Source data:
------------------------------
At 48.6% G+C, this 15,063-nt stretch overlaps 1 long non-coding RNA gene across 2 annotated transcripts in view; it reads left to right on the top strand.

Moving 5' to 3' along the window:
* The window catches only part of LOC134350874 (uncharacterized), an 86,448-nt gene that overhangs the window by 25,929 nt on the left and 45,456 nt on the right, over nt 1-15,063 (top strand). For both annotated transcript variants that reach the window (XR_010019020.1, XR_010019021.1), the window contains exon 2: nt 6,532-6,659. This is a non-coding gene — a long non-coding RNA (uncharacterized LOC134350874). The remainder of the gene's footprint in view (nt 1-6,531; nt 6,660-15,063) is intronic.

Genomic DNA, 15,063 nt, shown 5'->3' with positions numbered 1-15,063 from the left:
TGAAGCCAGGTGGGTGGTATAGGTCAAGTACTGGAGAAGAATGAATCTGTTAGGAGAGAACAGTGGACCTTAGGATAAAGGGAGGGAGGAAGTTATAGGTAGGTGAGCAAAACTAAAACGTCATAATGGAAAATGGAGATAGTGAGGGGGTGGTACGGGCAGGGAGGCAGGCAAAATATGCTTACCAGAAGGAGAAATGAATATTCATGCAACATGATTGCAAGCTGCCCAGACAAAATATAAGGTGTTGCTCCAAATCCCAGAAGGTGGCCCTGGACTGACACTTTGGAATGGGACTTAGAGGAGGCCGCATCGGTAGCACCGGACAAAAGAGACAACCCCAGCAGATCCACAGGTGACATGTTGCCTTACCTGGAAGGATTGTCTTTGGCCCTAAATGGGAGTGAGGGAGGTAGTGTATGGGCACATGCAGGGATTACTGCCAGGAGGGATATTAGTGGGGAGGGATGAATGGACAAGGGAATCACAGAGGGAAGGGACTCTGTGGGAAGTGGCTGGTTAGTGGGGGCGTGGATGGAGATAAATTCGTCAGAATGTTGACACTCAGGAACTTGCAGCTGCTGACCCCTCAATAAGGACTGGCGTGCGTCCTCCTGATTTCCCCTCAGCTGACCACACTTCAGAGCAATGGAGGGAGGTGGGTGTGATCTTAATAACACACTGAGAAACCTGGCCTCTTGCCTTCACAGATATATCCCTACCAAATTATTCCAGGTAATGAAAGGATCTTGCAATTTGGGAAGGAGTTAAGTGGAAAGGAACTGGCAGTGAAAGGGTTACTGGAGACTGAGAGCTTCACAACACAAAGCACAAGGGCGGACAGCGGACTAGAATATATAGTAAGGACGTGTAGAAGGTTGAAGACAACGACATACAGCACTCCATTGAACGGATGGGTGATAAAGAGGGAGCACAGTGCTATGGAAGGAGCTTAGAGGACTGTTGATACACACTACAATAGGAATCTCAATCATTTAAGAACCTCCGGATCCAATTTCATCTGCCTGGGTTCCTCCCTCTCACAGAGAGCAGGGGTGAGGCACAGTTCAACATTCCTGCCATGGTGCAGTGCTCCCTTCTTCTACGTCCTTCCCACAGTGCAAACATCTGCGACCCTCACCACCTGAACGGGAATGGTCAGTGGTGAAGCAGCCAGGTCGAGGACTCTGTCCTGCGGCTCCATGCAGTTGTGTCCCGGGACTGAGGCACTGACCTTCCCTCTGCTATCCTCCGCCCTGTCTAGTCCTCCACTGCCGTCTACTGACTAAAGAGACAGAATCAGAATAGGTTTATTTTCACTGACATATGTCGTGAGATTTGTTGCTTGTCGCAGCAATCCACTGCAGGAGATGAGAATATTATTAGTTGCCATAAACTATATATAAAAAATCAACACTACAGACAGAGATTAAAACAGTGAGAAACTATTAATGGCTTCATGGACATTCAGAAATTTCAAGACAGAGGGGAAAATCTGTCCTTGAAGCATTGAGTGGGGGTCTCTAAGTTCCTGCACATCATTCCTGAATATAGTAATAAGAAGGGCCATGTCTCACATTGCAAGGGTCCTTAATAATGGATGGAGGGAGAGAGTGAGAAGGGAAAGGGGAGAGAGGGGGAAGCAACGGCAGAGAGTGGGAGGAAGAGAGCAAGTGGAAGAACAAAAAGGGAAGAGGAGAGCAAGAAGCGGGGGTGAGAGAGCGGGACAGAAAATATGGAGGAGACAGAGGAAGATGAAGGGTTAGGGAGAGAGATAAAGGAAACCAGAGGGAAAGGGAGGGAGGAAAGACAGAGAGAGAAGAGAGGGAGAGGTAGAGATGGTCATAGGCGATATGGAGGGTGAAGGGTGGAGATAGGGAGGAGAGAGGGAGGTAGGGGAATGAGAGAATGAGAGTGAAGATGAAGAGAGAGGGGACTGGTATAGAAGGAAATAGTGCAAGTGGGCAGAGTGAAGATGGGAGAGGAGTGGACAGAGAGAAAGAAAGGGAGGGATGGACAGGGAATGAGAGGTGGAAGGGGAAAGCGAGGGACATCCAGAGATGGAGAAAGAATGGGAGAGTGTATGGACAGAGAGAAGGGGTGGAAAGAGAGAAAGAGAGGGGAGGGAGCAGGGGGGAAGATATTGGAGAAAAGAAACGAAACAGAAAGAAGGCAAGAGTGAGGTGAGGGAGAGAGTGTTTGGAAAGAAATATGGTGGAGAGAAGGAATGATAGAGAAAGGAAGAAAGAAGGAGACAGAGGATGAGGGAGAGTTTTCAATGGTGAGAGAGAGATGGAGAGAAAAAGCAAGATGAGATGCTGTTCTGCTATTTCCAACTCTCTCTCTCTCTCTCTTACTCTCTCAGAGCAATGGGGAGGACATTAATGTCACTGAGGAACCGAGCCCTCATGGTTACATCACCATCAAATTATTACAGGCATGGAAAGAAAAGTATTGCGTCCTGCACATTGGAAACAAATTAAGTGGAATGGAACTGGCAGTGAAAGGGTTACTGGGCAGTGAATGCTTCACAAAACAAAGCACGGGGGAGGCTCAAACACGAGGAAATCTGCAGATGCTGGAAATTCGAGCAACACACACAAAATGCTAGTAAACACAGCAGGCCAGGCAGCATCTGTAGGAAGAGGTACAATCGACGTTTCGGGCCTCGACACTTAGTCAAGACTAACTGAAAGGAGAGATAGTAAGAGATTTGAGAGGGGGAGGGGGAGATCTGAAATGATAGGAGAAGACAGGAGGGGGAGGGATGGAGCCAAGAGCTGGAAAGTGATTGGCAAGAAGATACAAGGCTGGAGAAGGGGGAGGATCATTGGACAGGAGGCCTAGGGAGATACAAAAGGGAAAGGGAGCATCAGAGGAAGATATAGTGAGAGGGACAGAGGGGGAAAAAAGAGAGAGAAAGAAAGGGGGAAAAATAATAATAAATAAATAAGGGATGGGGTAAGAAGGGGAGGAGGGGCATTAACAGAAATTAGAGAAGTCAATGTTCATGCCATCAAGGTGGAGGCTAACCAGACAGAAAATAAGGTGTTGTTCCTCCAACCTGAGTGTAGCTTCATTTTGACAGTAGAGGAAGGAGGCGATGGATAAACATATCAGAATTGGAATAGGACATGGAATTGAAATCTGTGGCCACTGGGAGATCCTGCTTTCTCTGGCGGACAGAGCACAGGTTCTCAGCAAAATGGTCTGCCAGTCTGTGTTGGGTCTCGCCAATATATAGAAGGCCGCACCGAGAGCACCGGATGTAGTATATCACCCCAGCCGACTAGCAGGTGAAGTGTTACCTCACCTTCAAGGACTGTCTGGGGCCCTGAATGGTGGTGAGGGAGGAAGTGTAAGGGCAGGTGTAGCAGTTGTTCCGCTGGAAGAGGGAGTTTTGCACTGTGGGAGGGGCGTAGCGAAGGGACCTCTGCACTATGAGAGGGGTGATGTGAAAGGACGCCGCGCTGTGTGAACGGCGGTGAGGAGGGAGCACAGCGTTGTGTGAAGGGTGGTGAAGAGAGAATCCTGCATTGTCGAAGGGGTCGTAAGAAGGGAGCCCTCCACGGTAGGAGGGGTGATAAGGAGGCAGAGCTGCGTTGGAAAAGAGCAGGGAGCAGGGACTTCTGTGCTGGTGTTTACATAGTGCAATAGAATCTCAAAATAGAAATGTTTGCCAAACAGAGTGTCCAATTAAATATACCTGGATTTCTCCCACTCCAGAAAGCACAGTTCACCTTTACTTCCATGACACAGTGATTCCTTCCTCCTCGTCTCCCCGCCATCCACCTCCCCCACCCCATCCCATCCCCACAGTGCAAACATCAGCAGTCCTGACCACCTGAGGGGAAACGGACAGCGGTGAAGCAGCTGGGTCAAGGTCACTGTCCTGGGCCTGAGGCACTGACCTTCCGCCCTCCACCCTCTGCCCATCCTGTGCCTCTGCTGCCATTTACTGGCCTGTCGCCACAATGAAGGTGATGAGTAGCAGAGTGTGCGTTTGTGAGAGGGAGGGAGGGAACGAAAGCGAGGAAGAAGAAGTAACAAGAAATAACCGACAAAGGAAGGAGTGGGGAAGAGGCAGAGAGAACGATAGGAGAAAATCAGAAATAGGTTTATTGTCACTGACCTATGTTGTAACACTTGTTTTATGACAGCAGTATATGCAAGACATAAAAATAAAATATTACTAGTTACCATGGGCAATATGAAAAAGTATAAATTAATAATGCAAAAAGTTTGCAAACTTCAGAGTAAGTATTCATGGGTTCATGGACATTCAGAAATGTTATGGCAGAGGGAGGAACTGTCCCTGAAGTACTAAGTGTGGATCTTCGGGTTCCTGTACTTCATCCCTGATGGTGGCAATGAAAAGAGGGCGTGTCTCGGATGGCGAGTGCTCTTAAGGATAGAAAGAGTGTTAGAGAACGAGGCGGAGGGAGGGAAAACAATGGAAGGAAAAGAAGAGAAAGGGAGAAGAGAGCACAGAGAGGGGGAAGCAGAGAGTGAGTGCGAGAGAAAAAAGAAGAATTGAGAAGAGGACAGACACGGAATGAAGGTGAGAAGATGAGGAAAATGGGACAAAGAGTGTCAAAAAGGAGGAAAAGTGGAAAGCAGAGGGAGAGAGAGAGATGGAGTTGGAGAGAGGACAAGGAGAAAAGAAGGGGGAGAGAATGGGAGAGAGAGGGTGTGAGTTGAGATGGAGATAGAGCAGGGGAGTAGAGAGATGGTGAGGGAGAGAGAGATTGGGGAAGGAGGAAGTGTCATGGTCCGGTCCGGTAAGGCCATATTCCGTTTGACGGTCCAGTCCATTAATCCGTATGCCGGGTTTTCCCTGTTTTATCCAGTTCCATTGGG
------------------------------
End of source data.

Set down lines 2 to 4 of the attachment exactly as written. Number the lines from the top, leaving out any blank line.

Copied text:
Moving 5' to 3' along the window:
* The window catches only part of LOC134350874 (uncharacterized), an 86,448-nt gene that overhangs the window by 25,929 nt on the left and 45,456 nt on the right, over nt 1-15,063 (top strand). For both annotated transcript variants that reach the window (XR_010019020.1, XR_010019021.1), the window contains exon 2: nt 6,532-6,659. This is a non-coding gene — a long non-coding RNA (uncharacterized LOC134350874). The remainder of the gene's footprint in view (nt 1-6,531; nt 6,660-15,063) is intronic.

Genomic DNA, 15,063 nt, shown 5'->3' with positions numbered 1-15,063 from the left: